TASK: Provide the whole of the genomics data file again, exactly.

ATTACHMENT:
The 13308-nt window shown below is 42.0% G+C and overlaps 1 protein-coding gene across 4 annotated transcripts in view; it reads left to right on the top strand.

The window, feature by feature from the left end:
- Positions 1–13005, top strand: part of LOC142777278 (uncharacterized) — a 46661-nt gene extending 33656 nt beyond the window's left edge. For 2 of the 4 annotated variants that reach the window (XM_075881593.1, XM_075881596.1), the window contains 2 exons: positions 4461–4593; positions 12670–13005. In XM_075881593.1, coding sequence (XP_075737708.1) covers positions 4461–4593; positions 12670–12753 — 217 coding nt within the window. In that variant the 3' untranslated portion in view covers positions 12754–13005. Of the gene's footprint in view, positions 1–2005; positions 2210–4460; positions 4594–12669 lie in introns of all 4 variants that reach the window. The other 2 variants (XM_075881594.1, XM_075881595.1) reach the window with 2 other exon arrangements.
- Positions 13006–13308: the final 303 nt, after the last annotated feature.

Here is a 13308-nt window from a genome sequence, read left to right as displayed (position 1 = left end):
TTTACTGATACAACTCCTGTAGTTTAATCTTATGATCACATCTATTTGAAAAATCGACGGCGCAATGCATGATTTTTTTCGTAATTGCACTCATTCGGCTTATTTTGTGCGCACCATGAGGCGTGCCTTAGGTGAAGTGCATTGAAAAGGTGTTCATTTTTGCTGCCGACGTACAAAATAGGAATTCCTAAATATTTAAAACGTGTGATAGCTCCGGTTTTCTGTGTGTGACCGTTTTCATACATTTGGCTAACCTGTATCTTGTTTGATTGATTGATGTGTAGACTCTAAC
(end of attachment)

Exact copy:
The 13308-nt window shown below is 42.0% G+C and overlaps 1 protein-coding gene across 4 annotated transcripts in view; it reads left to right on the top strand.

The window, feature by feature from the left end:
- Positions 1–13005, top strand: part of LOC142777278 (uncharacterized) — a 46661-nt gene extending 33656 nt beyond the window's left edge. For 2 of the 4 annotated variants that reach the window (XM_075881593.1, XM_075881596.1), the window contains 2 exons: positions 4461–4593; positions 12670–13005. In XM_075881593.1, coding sequence (XP_075737708.1) covers positions 4461–4593; positions 12670–12753 — 217 coding nt within the window. In that variant the 3' untranslated portion in view covers positions 12754–13005. Of the gene's footprint in view, positions 1–2005; positions 2210–4460; positions 4594–12669 lie in introns of all 4 variants that reach the window. The other 2 variants (XM_075881594.1, XM_075881595.1) reach the window with 2 other exon arrangements.
- Positions 13006–13308: the final 303 nt, after the last annotated feature.

Here is a 13308-nt window from a genome sequence, read left to right as displayed (position 1 = left end):
TTTACTGATACAACTCCTGTAGTTTAATCTTATGATCACATCTATTTGAAAAATCGACGGCGCAATGCATGATTTTTTTCGTAATTGCACTCATTCGGCTTATTTTGTGCGCACCATGAGGCGTGCCTTAGGTGAAGTGCATTGAAAAGGTGTTCATTTTTGCTGCCGACGTACAAAATAGGAATTCCTAAATATTTAAAACGTGTGATAGCTCCGGTTTTCTGTGTGTGACCGTTTTCATACATTTGGCTAACCTGTATCTTGTTTGATTGATTGATGTGTAGACTCTAAC